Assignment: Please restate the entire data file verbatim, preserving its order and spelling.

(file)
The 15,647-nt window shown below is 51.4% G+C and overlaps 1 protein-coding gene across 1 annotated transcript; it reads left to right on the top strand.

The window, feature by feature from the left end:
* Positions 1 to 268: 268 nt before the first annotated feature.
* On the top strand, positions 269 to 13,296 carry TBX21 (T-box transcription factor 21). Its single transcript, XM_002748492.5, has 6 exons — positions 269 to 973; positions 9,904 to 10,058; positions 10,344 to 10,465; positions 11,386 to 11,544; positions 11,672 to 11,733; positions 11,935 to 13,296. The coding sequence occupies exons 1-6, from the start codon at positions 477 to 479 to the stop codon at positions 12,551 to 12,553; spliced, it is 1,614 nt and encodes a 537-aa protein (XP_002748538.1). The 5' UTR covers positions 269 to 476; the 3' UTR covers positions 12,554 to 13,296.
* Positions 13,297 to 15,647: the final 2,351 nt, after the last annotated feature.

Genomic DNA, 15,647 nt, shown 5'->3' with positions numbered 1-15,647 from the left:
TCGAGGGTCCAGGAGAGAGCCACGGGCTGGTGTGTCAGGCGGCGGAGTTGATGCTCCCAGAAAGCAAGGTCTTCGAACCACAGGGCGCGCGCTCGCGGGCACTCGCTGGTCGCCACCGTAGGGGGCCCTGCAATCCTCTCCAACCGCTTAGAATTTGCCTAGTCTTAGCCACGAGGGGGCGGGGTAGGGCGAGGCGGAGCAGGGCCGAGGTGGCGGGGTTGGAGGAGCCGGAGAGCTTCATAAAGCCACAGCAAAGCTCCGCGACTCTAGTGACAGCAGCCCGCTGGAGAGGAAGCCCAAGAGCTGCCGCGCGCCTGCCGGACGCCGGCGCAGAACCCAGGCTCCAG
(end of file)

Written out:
The 15,647-nt window shown below is 51.4% G+C and overlaps 1 protein-coding gene across 1 annotated transcript; it reads left to right on the top strand.

The window, feature by feature from the left end:
* Positions 1 to 268: 268 nt before the first annotated feature.
* On the top strand, positions 269 to 13,296 carry TBX21 (T-box transcription factor 21). Its single transcript, XM_002748492.5, has 6 exons — positions 269 to 973; positions 9,904 to 10,058; positions 10,344 to 10,465; positions 11,386 to 11,544; positions 11,672 to 11,733; positions 11,935 to 13,296. The coding sequence occupies exons 1-6, from the start codon at positions 477 to 479 to the stop codon at positions 12,551 to 12,553; spliced, it is 1,614 nt and encodes a 537-aa protein (XP_002748538.1). The 5' UTR covers positions 269 to 476; the 3' UTR covers positions 12,554 to 13,296.
* Positions 13,297 to 15,647: the final 2,351 nt, after the last annotated feature.

Genomic DNA, 15,647 nt, shown 5'->3' with positions numbered 1-15,647 from the left:
TCGAGGGTCCAGGAGAGAGCCACGGGCTGGTGTGTCAGGCGGCGGAGTTGATGCTCCCAGAAAGCAAGGTCTTCGAACCACAGGGCGCGCGCTCGCGGGCACTCGCTGGTCGCCACCGTAGGGGGCCCTGCAATCCTCTCCAACCGCTTAGAATTTGCCTAGTCTTAGCCACGAGGGGGCGGGGTAGGGCGAGGCGGAGCAGGGCCGAGGTGGCGGGGTTGGAGGAGCCGGAGAGCTTCATAAAGCCACAGCAAAGCTCCGCGACTCTAGTGACAGCAGCCCGCTGGAGAGGAAGCCCAAGAGCTGCCGCGCGCCTGCCGGACGCCGGCGCAGAACCCAGGCTCCAG